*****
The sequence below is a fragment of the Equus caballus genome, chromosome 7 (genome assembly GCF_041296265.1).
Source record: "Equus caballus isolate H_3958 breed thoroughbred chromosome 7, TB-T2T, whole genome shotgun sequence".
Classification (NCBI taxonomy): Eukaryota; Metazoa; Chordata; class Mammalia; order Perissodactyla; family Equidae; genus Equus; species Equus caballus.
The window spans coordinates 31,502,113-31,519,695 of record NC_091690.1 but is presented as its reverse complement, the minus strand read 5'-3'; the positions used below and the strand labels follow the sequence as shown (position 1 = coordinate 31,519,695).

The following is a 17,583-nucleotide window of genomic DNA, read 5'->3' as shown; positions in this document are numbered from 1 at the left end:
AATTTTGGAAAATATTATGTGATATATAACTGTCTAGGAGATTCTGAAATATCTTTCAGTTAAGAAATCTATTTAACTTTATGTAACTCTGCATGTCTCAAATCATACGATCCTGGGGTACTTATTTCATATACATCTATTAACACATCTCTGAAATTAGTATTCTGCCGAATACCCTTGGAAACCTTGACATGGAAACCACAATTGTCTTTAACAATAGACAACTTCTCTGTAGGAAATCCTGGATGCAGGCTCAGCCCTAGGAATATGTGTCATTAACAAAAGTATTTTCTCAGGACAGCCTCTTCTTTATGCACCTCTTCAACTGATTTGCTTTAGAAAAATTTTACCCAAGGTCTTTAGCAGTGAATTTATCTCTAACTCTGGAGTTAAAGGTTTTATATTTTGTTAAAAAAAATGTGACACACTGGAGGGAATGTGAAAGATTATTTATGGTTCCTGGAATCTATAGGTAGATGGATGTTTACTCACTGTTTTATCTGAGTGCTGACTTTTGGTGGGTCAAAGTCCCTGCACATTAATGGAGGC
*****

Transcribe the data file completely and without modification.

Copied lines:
The sequence below is a fragment of the Equus caballus genome, chromosome 7 (genome assembly GCF_041296265.1).
Source record: "Equus caballus isolate H_3958 breed thoroughbred chromosome 7, TB-T2T, whole genome shotgun sequence".
Classification (NCBI taxonomy): Eukaryota; Metazoa; Chordata; class Mammalia; order Perissodactyla; family Equidae; genus Equus; species Equus caballus.
The window spans coordinates 31,502,113-31,519,695 of record NC_091690.1 but is presented as its reverse complement, the minus strand read 5'-3'; the positions used below and the strand labels follow the sequence as shown (position 1 = coordinate 31,519,695).

The following is a 17,583-nucleotide window of genomic DNA, read 5'->3' as shown; positions in this document are numbered from 1 at the left end:
AATTTTGGAAAATATTATGTGATATATAACTGTCTAGGAGATTCTGAAATATCTTTCAGTTAAGAAATCTATTTAACTTTATGTAACTCTGCATGTCTCAAATCATACGATCCTGGGGTACTTATTTCATATACATCTATTAACACATCTCTGAAATTAGTATTCTGCCGAATACCCTTGGAAACCTTGACATGGAAACCACAATTGTCTTTAACAATAGACAACTTCTCTGTAGGAAATCCTGGATGCAGGCTCAGCCCTAGGAATATGTGTCATTAACAAAAGTATTTTCTCAGGACAGCCTCTTCTTTATGCACCTCTTCAACTGATTTGCTTTAGAAAAATTTTACCCAAGGTCTTTAGCAGTGAATTTATCTCTAACTCTGGAGTTAAAGGTTTTATATTTTGTTAAAAAAAATGTGACACACTGGAGGGAATGTGAAAGATTATTTATGGTTCCTGGAATCTATAGGTAGATGGATGTTTACTCACTGTTTTATCTGAGTGCTGACTTTTGGTGGGTCAAAGTCCCTGCACATTAATGGAGGC